Even otherwise, women’s voice in the legal system of the biggest democracy is almost miniscule probably because shattering the glass ceiling is not an easy job. Additionally, old boy network has a strong hold which prevents women to enter into the domain of supreme law. Nepotism, corruption, irregularities and other biases operate to prevent transparency[2]. Out of 28 judges in the Supreme Court of India, currently, there is only one woman judge who represents half of the Indian population[3]. Also, if one sees historically, since independence, only six women got the opportunity to be appointed in the Supreme Court as judges in India out of total of 229. Further in High Courts too situation is not good and there are 62 female judges in comparison to 611 male judges all over the country. In several states women judges found no place in the High Courts. Judiciary, on a whole does not reflect the entire community it is meant to serve. Sexism and misogyny within the system resists women entry or sustenance within the legal system. The reservation system guaranteed under Article 243 of the Indian Constitution as applicable to introduce 33% women in Panchayat, Municipalities and other state institutions is not made applicable to the Indian Judicial System – including the Supreme Court of India or for that matter the High Courts or the lower courts. Alas! The judiciary, the courts, the protector of fundamental rights and an upholder of the tenets of constitutional principles like equality, democracy, justice and dignity could not apply the provision of women’s reservation on itself.

In no way at any point of time while writing this I am saying that because women representation is less in judiciary or that a few women could sustain themselves in the legal profession or that they are paid less than their male counterparts therefore NJAC may be preferred over Collegium system. What is meant here is that prejudices, biases, stereotypes are deeply entrenched in the system that is meant to ensure justice to men and women. Also, the judiciary does not reflect the values it is expected to uphold and the situation is no different in many of the other countries. East or West, for a woman as a seeker of righteousness, to access justice is equally as difficult as for another woman to enter into the echelons of law as a provider of justice. Patriarchy prevails from top to bottom to crush and defeat women’s voices as a providers or seekers of justice as well as a survivor of crime.

However, there are those women lawyers, judges, scholars, and common women who are not willing to give up and continue to fight as warriors against patriarchy within the law. Though moving from a `minority to parity’ within the domain of law is an uphill task that requires organized efforts towards mobilization yet these women are politically striving to resist patriarchal oppression by raising feminist consciousness and interpreting law from varied perspectives. Or as WH Auden, an Anglo American poet in his famous poem Law Like Love illustrates that law though is stern, strict, lofty, hegemonic, orthodox and disciplinary yet like love it is inexplicable, dynamic, diffused and incommensurable and may be interpreted differently:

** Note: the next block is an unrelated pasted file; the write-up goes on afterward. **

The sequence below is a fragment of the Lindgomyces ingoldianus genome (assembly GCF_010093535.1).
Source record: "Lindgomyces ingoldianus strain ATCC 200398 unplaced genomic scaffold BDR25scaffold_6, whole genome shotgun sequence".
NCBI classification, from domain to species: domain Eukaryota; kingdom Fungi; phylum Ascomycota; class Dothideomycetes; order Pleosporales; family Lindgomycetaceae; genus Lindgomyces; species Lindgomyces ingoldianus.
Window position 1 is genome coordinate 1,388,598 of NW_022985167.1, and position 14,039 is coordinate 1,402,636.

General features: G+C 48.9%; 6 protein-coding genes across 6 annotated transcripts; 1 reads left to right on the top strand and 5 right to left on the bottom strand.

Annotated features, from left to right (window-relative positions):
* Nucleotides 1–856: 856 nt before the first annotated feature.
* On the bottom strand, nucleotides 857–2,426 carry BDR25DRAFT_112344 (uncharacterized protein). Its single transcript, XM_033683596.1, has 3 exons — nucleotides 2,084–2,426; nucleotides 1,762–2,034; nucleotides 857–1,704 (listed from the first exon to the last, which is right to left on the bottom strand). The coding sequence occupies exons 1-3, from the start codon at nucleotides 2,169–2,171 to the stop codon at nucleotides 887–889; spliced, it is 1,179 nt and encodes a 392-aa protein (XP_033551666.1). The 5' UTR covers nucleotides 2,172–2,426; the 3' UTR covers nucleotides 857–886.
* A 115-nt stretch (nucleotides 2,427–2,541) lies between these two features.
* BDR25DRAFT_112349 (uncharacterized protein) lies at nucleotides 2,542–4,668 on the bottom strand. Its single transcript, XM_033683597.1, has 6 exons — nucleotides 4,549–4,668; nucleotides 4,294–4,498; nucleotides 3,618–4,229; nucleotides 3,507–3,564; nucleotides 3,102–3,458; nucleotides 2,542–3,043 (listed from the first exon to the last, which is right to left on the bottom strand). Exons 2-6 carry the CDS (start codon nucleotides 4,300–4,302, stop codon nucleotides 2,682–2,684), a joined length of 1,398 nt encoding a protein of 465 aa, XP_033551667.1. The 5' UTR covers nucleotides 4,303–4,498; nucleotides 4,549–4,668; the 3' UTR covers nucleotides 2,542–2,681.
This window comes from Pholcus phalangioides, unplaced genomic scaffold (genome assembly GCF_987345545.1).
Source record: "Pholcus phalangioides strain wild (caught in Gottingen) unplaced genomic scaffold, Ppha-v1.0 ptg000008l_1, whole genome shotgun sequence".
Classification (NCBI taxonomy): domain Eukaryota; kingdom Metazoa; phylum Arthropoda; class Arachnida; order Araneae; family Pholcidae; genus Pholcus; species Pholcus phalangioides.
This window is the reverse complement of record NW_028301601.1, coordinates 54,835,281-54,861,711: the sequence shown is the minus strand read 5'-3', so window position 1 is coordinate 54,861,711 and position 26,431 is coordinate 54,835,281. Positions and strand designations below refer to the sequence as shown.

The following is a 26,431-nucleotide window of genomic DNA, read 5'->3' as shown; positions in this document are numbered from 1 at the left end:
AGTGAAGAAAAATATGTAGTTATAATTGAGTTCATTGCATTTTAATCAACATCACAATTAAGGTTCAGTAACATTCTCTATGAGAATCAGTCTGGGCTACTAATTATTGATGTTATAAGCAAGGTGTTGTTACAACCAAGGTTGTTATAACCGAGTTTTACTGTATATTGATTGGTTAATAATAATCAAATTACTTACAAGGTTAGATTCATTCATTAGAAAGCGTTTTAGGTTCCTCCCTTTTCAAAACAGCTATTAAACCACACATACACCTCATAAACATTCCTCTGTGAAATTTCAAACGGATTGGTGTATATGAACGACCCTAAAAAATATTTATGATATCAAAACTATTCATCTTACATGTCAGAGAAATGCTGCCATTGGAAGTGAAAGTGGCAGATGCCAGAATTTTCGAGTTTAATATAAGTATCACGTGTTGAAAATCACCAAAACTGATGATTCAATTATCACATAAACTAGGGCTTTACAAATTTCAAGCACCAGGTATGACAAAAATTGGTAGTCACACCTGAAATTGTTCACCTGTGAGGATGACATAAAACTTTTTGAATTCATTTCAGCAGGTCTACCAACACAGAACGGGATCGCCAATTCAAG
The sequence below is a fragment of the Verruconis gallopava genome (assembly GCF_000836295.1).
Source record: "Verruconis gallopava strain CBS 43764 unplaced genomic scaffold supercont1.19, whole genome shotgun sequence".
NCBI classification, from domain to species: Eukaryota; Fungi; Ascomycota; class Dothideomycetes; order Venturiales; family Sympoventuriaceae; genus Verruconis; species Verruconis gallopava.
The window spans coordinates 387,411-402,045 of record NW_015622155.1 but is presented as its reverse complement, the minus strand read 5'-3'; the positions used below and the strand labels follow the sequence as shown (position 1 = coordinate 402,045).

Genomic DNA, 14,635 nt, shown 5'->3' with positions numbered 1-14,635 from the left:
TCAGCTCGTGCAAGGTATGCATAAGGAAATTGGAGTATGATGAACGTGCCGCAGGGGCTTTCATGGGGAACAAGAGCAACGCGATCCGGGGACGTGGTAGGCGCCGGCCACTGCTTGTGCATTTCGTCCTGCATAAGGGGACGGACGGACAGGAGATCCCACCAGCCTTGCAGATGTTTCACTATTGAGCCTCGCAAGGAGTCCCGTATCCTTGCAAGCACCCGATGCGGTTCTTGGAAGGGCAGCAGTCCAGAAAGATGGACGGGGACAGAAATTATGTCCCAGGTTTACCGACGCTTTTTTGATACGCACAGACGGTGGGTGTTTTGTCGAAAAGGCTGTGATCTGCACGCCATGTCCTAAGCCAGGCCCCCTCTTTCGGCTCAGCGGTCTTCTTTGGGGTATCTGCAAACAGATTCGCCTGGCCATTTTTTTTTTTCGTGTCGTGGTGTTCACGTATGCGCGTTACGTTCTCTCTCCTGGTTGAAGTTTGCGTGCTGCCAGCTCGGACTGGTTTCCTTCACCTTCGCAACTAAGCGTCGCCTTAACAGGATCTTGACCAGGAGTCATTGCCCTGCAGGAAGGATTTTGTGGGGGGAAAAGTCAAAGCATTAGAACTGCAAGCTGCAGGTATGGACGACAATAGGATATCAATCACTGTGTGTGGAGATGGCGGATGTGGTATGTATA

Law, say the gardeners, is the sun,
Law is the one
All gardeners obey
To-morrow, yesterday, to-day.

Law is the wisdom of the old,
The impotent grandfathers feebly scold;
The grandchildren put out a treble tongue,
Law is the senses of the young.

Law, says the priest with a priestly look,
Expounding to an unpriestly people,
Law is the words in my priestly book,
Law is my pulpit and my steeple.

Law, says the judge as he looks down his nose,
Speaking clearly and most severely,
Law is as I've told you before,
Law is as you know I suppose,
Law is but let me explain it once more,
Law is The Law.

Yet law-abiding scholars write:
Law is neither wrong nor right,
Law is only crimes
Punished by places and by times,
Law is the clothes men wear
Anytime, anywhere,
Law is Good morning and Good night.

Others say, Law is our Fate;
Others say, Law is our State;
Others say, others say
Law is no more,
Law has gone away.

And always the loud angry crowd,
Very angry and very loud,
Law is We,
And always the soft idiot softly Me.

If we, dear, know we know no more
Than they about the Law,
If I no more than you
Know what we should and should not do
Except that all agree
Gladly or miserably
That the Law is
And that all know this
If therefore thinking it absurd
To identify Law with some other word,
Unlike so many men
I cannot say Law is again,

No more than they can we suppress
The universal wish to guess
Or slip out of our own position
Into an unconcerned condition.
Although I can at least confine
Your vanity and mine
To stating timidly
A timid similarity,
We shall boast anyway:
Like love I say.

Like love we don't know where or why,
Like love we can't compel or fly,
Like love we often weep,
Like love we seldom keep.

The author is a practicing Advocate, Activist and a Researcher working on gender, governance and law issues. She may be contacted at [email protected]

[1] Nair Harish V (2015) Supreme Court Keen to Appoint Women Judges Now, India Today, November 5 http://indiatoday.intoday.in/story/supreme-court-keen-to-get-women-judges-now/1/516459.html
[2] Live law news Network (2015) SC Notice to successful candidates of Delhi Judicial Exam, Live Law dated November 6 http://www.livelaw.in/sc-notice-to-successful-candidates-of-delhi-judicial-exam-naming-of-ex-judge-for-revaluation-deferred/
[3] Details as Available on the Website Supreme Court of India http://supremecourtofindia.nic.in/judges/judges.htm